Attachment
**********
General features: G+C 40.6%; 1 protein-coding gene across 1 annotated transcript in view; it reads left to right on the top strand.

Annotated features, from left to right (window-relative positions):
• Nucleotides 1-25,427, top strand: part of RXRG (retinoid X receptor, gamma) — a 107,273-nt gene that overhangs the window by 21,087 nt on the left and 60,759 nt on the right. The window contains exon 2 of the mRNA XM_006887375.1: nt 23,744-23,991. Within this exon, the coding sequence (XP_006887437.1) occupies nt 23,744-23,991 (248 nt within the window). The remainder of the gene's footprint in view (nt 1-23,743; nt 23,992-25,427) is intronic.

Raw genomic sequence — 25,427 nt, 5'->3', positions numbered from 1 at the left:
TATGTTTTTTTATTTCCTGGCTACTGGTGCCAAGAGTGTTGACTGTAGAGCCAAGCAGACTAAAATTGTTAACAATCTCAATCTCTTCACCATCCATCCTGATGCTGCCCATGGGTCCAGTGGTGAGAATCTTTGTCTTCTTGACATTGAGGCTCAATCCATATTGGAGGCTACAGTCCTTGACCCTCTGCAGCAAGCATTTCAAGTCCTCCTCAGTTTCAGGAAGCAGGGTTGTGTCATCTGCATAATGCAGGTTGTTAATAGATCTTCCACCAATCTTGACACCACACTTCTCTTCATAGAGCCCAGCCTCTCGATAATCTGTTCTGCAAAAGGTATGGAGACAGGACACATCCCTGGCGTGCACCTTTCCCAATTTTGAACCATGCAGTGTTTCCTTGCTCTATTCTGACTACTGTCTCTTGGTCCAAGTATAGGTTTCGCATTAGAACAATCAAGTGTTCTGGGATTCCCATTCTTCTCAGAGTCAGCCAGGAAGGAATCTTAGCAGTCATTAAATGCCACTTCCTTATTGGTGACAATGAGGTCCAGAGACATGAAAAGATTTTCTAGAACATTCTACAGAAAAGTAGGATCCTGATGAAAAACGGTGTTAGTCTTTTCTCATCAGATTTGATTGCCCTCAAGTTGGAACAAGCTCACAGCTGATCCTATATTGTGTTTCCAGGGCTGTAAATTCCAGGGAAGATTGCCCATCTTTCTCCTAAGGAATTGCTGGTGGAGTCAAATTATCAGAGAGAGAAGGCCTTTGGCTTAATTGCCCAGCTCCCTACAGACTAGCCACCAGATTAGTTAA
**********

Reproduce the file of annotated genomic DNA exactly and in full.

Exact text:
General features: G+C 40.6%; 1 protein-coding gene across 1 annotated transcript in view; it reads left to right on the top strand.

Annotated features, from left to right (window-relative positions):
• Nucleotides 1-25,427, top strand: part of RXRG (retinoid X receptor, gamma) — a 107,273-nt gene that overhangs the window by 21,087 nt on the left and 60,759 nt on the right. The window contains exon 2 of the mRNA XM_006887375.1: nt 23,744-23,991. Within this exon, the coding sequence (XP_006887437.1) occupies nt 23,744-23,991 (248 nt within the window). The remainder of the gene's footprint in view (nt 1-23,743; nt 23,992-25,427) is intronic.

Raw genomic sequence — 25,427 nt, 5'->3', positions numbered from 1 at the left:
TATGTTTTTTTATTTCCTGGCTACTGGTGCCAAGAGTGTTGACTGTAGAGCCAAGCAGACTAAAATTGTTAACAATCTCAATCTCTTCACCATCCATCCTGATGCTGCCCATGGGTCCAGTGGTGAGAATCTTTGTCTTCTTGACATTGAGGCTCAATCCATATTGGAGGCTACAGTCCTTGACCCTCTGCAGCAAGCATTTCAAGTCCTCCTCAGTTTCAGGAAGCAGGGTTGTGTCATCTGCATAATGCAGGTTGTTAATAGATCTTCCACCAATCTTGACACCACACTTCTCTTCATAGAGCCCAGCCTCTCGATAATCTGTTCTGCAAAAGGTATGGAGACAGGACACATCCCTGGCGTGCACCTTTCCCAATTTTGAACCATGCAGTGTTTCCTTGCTCTATTCTGACTACTGTCTCTTGGTCCAAGTATAGGTTTCGCATTAGAACAATCAAGTGTTCTGGGATTCCCATTCTTCTCAGAGTCAGCCAGGAAGGAATCTTAGCAGTCATTAAATGCCACTTCCTTATTGGTGACAATGAGGTCCAGAGACATGAAAAGATTTTCTAGAACATTCTACAGAAAAGTAGGATCCTGATGAAAAACGGTGTTAGTCTTTTCTCATCAGATTTGATTGCCCTCAAGTTGGAACAAGCTCACAGCTGATCCTATATTGTGTTTCCAGGGCTGTAAATTCCAGGGAAGATTGCCCATCTTTCTCCTAAGGAATTGCTGGTGGAGTCAAATTATCAGAGAGAGAAGGCCTTTGGCTTAATTGCCCAGCTCCCTACAGACTAGCCACCAGATTAGTTAA